Each and every school day, hundreds of dedicated Central Florida school crossing guards provide an…
You hear of resolutions being passed and policies being adopted, but it’s way more exciting when those resolutions and policies lead to action. Case in point: The Florida Department of Transportation (FDOT)’s Complete Streets Policy, which the department took up with the goal of designing roads that accommodate people who walk, bike and take public transit, as well as drivers. Earlier this month, FDOT reached a major milestone in that goal with a draft FDOT Design Manual: this is the how-to guide on designing our streets, breaking down ways planners should consider the anticipated users of a roadway (people on foot and bikes, for instance) before ever setting pencil to draft paper. That’s what we call progress.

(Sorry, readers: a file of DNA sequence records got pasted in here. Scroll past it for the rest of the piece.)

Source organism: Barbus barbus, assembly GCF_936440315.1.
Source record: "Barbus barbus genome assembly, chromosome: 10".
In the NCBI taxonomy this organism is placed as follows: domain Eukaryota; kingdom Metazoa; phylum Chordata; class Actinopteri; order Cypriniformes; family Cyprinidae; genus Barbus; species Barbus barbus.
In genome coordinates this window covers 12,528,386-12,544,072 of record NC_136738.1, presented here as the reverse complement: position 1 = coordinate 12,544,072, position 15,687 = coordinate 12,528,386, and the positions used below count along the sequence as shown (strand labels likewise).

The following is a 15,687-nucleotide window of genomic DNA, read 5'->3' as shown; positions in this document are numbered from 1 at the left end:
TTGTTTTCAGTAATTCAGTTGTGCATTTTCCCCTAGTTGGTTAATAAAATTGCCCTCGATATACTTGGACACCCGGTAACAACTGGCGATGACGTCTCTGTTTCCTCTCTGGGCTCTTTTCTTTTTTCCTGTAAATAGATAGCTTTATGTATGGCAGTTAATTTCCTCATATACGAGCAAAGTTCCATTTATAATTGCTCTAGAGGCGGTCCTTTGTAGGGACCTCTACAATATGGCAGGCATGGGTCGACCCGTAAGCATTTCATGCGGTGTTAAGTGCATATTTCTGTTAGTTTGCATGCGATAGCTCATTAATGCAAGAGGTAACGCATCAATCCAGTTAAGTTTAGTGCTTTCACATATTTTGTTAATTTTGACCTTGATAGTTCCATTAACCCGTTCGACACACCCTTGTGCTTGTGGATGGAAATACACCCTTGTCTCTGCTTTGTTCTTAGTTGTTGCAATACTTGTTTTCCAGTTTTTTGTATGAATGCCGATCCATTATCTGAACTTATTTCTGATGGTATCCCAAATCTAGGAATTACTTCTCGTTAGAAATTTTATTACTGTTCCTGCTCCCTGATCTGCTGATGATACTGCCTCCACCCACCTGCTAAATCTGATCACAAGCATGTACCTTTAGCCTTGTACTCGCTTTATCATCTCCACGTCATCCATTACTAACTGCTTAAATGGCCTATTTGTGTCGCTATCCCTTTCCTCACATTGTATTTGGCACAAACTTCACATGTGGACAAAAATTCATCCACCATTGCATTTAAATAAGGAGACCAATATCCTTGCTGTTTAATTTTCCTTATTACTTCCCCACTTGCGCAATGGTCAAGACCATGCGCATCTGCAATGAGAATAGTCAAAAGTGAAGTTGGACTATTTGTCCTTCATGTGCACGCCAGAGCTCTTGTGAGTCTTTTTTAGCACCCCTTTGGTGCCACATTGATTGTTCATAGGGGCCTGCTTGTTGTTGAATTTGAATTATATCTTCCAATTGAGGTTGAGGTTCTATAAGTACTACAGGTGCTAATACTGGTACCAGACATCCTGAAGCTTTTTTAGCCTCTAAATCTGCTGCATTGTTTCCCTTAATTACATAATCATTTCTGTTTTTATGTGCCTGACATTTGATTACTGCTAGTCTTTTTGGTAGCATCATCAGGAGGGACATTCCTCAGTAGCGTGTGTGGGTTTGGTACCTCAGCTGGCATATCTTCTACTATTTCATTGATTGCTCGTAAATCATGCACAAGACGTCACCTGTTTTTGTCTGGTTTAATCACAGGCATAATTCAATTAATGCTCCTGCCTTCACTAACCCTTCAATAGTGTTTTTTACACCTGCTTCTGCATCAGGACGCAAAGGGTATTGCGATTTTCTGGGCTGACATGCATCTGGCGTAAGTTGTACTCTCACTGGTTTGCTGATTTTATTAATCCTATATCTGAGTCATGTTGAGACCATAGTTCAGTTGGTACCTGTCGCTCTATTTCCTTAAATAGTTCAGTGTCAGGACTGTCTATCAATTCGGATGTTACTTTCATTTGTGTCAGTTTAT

How big is this? So big that DeWayne Carver, State Complete Streets Program Manager for FDOT, received a national award for his vision and leadership on the Complete Streets Implementation Plan.
Even better, the direction in both the Design Manual and the Complete Streets Handbook will be reflected in a 2018 update of the Florida Greenbook, which applies to local governments. Meaning that all-user street design is on the road to becoming the norm at both the state and local level.